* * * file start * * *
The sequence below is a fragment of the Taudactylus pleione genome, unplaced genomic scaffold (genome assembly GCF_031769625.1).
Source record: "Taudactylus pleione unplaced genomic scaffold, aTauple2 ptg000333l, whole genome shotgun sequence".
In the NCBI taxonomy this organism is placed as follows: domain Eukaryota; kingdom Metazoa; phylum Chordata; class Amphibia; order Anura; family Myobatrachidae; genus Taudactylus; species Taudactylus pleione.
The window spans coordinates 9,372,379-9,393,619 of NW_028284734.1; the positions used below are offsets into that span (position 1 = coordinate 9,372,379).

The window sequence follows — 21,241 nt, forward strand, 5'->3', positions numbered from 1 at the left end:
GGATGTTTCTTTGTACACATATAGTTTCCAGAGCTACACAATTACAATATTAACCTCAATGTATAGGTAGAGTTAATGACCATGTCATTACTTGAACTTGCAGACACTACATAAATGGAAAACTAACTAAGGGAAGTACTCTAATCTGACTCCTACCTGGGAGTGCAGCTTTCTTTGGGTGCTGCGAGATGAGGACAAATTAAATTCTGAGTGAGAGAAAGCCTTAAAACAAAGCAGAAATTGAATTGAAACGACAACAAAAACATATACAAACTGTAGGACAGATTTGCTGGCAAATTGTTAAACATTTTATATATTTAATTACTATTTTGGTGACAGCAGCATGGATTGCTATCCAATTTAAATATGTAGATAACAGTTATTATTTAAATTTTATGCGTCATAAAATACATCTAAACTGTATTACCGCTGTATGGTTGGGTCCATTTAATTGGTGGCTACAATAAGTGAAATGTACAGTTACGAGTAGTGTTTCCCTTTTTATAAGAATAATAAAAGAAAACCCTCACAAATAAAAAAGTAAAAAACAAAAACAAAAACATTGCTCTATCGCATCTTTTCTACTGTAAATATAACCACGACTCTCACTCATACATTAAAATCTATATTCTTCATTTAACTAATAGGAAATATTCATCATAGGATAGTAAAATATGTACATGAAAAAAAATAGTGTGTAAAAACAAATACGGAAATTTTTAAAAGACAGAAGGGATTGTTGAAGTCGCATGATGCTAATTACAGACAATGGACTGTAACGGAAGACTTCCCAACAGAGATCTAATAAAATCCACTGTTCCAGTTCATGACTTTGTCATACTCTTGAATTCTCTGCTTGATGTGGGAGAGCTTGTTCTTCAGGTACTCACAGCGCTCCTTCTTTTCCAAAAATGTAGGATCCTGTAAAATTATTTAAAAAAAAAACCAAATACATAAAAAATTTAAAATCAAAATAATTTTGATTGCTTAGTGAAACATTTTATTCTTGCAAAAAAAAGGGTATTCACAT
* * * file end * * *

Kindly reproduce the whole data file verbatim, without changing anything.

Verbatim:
The sequence below is a fragment of the Taudactylus pleione genome, unplaced genomic scaffold (genome assembly GCF_031769625.1).
Source record: "Taudactylus pleione unplaced genomic scaffold, aTauple2 ptg000333l, whole genome shotgun sequence".
In the NCBI taxonomy this organism is placed as follows: domain Eukaryota; kingdom Metazoa; phylum Chordata; class Amphibia; order Anura; family Myobatrachidae; genus Taudactylus; species Taudactylus pleione.
The window spans coordinates 9,372,379-9,393,619 of NW_028284734.1; the positions used below are offsets into that span (position 1 = coordinate 9,372,379).

The window sequence follows — 21,241 nt, forward strand, 5'->3', positions numbered from 1 at the left end:
GGATGTTTCTTTGTACACATATAGTTTCCAGAGCTACACAATTACAATATTAACCTCAATGTATAGGTAGAGTTAATGACCATGTCATTACTTGAACTTGCAGACACTACATAAATGGAAAACTAACTAAGGGAAGTACTCTAATCTGACTCCTACCTGGGAGTGCAGCTTTCTTTGGGTGCTGCGAGATGAGGACAAATTAAATTCTGAGTGAGAGAAAGCCTTAAAACAAAGCAGAAATTGAATTGAAACGACAACAAAAACATATACAAACTGTAGGACAGATTTGCTGGCAAATTGTTAAACATTTTATATATTTAATTACTATTTTGGTGACAGCAGCATGGATTGCTATCCAATTTAAATATGTAGATAACAGTTATTATTTAAATTTTATGCGTCATAAAATACATCTAAACTGTATTACCGCTGTATGGTTGGGTCCATTTAATTGGTGGCTACAATAAGTGAAATGTACAGTTACGAGTAGTGTTTCCCTTTTTATAAGAATAATAAAAGAAAACCCTCACAAATAAAAAAGTAAAAAACAAAAACAAAAACATTGCTCTATCGCATCTTTTCTACTGTAAATATAACCACGACTCTCACTCATACATTAAAATCTATATTCTTCATTTAACTAATAGGAAATATTCATCATAGGATAGTAAAATATGTACATGAAAAAAAATAGTGTGTAAAAACAAATACGGAAATTTTTAAAAGACAGAAGGGATTGTTGAAGTCGCATGATGCTAATTACAGACAATGGACTGTAACGGAAGACTTCCCAACAGAGATCTAATAAAATCCACTGTTCCAGTTCATGACTTTGTCATACTCTTGAATTCTCTGCTTGATGTGGGAGAGCTTGTTCTTCAGGTACTCACAGCGCTCCTTCTTTTCCAAAAATGTAGGATCCTGTAAAATTATTTAAAAAAAAAACCAAATACATAAAAAATTTAAAATCAAAATAATTTTGATTGCTTAGTGAAACATTTTATTCTTGCAAAAAAAAGGGTATTCACAT